Going gets tough for Indians in Afghanistan

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Indians are under extreme threat in Afghanistan. The number of those killed in extremist violence in Afghanistan during the period from January to March in 2018 was 763, which is much higher than the casualties in the first three months last year, according to the UN Assistance Mission in Afghanistan. The picture that emerges gets more upsetting if seen in the context of the Taliban groups’ rejection of the latest offer of talks by Kabul’s Ashraf Ghani government with the US focus having shifted from the Afghan-Pak region to theKorean peninsula.

There is clearly a more serious threat to Indian interests under the prevailing circumstances. Over 150 engineers and others working in Afghanistan need to be provided adequate security so that they feel secure to accomplish the tasks assigned to them. It has been confirmed that the latest abduction incident is the handiwork of a Taliban faction as was the case with the abduction of an Indian female aid worker in 2016 who was released after remaining in their captivity for 40 days.

Different kinds of calculations are being made in this regard. One, there is widespread poverty because of lack of job opportunities and gainful economic activity in Afghanistan which can make people indulge in such criminal activities easily. Most of the Afghans are illiterate or semi-literate and unskilled and hence can go to any extent to earn a few bucks. Two, almost all the Taliban factions and other extremist groups like the Islamic State (IS) and Al-Qaida are anti-government and, therefore, are always on the lookout for abducting government employees for extortion purposes. The abductions of foreign companies’ employees are sometimes cases of mistaken identity. This may be true in the case of abducted Indian engineers too.

Three, some of the extremist groups are on the payrolls of Pakistan’s external intelligence network, the ISI, which uses pro-Pakistan Taliban factions to create a scare among Indian officials and workers with a view to getting India-assisted development projects delayed, stalled or abandoned. Four, most Taliban factions are anti-India because of New Delhi being in the good books of the government in Kabul as also owing to India’s better relations with the US nowadays. So, it is a case of double whammy for New Delhi.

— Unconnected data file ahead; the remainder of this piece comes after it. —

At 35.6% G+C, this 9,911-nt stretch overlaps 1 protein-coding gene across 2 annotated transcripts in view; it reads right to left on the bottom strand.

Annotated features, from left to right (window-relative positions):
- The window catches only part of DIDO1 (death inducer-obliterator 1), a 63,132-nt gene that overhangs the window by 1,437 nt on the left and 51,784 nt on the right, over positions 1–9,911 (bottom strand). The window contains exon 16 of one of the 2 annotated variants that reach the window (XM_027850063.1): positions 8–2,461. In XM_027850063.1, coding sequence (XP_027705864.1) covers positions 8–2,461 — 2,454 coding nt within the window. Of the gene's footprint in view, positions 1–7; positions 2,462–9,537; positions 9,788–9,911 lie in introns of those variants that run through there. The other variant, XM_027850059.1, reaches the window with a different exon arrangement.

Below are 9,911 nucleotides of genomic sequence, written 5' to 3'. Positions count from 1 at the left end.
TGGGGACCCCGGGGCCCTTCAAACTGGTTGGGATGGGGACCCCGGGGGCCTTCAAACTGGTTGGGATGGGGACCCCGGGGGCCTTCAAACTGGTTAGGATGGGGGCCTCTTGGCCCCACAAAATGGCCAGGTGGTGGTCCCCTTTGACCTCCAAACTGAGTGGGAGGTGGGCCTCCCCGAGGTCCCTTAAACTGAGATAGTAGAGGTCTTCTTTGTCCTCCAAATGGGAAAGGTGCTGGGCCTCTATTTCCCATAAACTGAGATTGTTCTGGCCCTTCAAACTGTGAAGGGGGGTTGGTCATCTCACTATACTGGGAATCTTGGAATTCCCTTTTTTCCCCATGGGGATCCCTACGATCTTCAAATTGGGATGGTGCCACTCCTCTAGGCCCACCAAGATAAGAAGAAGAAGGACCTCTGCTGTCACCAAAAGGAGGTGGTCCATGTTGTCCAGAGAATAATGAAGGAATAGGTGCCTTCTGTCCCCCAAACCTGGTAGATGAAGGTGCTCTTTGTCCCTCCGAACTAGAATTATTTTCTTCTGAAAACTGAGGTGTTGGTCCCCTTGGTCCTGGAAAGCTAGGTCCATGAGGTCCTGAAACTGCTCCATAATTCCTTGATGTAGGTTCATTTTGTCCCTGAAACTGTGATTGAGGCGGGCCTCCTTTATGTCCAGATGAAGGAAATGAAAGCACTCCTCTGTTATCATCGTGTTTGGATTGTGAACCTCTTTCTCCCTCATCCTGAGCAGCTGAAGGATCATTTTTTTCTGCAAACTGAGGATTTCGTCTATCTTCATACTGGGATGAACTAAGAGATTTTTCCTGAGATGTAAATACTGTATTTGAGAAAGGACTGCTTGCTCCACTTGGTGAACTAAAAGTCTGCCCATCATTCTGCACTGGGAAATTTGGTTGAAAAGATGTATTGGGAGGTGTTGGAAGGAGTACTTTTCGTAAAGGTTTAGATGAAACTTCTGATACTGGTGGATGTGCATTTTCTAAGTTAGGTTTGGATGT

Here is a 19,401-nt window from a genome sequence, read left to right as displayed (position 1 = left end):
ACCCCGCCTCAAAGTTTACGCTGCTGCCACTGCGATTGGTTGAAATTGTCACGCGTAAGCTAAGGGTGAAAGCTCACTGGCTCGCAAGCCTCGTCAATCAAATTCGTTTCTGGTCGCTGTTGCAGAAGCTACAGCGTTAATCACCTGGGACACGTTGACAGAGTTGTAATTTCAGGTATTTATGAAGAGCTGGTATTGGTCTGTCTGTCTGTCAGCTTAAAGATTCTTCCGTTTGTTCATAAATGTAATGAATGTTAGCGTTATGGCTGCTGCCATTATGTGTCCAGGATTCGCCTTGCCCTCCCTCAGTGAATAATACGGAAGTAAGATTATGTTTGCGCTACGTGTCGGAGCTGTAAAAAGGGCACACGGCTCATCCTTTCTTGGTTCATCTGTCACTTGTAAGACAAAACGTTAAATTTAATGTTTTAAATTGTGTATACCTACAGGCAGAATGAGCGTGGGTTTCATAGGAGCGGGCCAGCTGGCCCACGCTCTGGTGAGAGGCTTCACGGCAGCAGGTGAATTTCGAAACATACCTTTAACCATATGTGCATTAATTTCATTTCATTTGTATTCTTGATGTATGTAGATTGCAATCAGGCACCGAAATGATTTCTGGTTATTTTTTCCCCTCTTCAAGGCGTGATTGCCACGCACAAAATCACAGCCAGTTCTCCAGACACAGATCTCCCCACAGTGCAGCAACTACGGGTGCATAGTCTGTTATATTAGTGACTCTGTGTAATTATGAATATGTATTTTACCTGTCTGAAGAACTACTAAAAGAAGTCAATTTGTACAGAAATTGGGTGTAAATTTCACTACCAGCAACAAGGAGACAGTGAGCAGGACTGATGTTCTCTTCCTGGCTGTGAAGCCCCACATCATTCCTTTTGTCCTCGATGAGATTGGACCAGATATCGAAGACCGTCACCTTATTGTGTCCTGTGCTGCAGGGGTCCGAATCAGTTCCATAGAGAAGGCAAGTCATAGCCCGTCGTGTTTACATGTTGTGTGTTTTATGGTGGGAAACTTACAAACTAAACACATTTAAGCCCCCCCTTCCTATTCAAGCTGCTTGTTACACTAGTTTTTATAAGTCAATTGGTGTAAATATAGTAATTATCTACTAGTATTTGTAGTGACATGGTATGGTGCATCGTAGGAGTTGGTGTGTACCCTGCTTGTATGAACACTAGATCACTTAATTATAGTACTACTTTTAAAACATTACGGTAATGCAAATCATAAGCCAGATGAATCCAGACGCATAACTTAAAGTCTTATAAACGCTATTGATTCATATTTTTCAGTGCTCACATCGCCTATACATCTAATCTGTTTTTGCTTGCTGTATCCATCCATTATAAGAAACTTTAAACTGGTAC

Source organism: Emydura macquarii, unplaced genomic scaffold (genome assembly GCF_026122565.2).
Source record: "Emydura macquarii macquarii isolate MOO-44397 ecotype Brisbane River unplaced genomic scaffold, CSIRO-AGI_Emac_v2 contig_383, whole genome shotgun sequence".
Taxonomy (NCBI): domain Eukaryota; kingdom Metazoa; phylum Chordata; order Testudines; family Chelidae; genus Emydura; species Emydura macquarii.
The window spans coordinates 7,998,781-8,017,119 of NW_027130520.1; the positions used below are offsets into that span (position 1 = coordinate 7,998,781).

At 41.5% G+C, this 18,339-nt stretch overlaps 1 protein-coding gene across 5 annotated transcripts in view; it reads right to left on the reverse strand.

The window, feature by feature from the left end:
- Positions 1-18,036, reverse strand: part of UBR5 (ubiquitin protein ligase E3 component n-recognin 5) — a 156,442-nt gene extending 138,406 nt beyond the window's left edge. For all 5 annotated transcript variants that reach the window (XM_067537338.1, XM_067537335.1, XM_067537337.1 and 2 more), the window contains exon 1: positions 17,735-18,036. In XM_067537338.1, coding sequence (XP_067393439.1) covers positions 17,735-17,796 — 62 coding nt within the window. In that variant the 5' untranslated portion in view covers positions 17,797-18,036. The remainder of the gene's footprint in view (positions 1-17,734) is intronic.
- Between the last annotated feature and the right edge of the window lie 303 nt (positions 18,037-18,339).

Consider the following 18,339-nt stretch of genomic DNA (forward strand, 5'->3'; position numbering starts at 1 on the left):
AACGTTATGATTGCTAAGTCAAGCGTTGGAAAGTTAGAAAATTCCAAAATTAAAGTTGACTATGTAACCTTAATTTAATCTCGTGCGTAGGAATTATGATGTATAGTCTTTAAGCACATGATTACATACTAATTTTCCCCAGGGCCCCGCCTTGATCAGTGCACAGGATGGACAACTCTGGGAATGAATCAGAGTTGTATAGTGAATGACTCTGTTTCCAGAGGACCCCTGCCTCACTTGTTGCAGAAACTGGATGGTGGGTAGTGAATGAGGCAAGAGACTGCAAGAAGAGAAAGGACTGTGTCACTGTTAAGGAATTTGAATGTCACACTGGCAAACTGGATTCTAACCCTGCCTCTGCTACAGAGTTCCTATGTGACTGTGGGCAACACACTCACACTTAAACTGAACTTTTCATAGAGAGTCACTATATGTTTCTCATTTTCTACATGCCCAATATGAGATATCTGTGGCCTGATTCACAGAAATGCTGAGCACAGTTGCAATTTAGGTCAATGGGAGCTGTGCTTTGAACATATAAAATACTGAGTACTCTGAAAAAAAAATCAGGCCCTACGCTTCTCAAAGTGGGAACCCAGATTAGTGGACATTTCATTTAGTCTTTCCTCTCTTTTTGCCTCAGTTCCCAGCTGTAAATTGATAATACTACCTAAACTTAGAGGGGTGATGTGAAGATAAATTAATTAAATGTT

India faces a serious threat to its interests in Afghanistan as well as in Iran mainly because of the change in US policies under President Donald Trump. The Taliban factions, which have rejected the Ashraf Ghani government’s offer of talks for their induction in the ruling dispensation as they did it earlier too, feel emboldened owing to the Trump administration’s new strategy for the Af-Pak region aimed at drastically reducing the US involvement in Afghanistan.

There is apparently a feeling in Washington DC that the US has invested billions of dollars in Afghanistan with the loss of a number of US soldiers since 9/11 but gained very little. It is, therefore, believed that there is no point in sticking to the old US strategy when it has not resulted in the elimination of the Taliban, its primary target. The writ of the Taliban still runs in more than 50 per cent Afghan territory. Contrary to this, hardly a little more than one-fourth area of the country is in full control of the US-backed government in Kabul whereas in 2017 three-fourths of Afghanistan territory was free from the Taliban’s influence. The situation in Afghanistan is getting complicated with the entry of the IS and the increased interest being shown there by China and Russia. Of late, religious places like mosques associated with the Hazaras (Shias) have been under attack by extremists belonging to the IS and Al-Qaida.

Iran, which sympathises with the Hazaras because of the denominational factor, cannot sit idle in such circumstances. Targeting of Hazaras indirectly hits Teheran too as they try to find refuge in Iran where they are always welcome as it could be seen when Afghans in lakhs left their home in the wake of the attack by the US-led NATO forces after 9/11.

The Taliban factions, mostly composed of Sunni tribes, today appear to be more confident of achieving their two primary targets: freeing Afghanistan from the remaining foreign (US) troops and removing the West-supported Kabul regime. In such a scenario, it would be almost impossible to prevent them from recapturing power, which they had before they were dethroned by the US-backed Northern Alliance.

There are strong indications that China and Russia may begin to play a major role in Afghanistan in the coming years. China, which has been working on the idea of extending the China-Pakistan Economic Corridor (CPEC) to Afghanistan, might have devised a major plan for the landlocked nation, Iran and the Central Asian countries with the US presence becoming negligible in these areas. With the US-Iran enmity set to become worse in the wake of the US withdrawal from the nuclear deal with Iran, Teheran would be too willing to welcome the CPEC project reaching Iranian territory. Of late, Russia too has been seen to be placating Taliban factions owing to the strengthening of anti-US sentiment in Pakistan, Afghanistan and Iran.

Where does India stand in this scenario? Indian investments in Afghanistan will be in jeopardy if the Taliban factions are back to power and the regime in Kabul changes its complexion. Keeping all these factors in view, there is need for having a fresh look at India’s Afghan policy. Cultivating such elements in Afghanistan as see a threat to their national interests from Pakistan and devising a strategy of cooperative competition with China appear to be the need of the hour. India’s relations with Iran must also not be allowed to suffer under all circumstances as these can have a bearing on our interests in Afghanistan.

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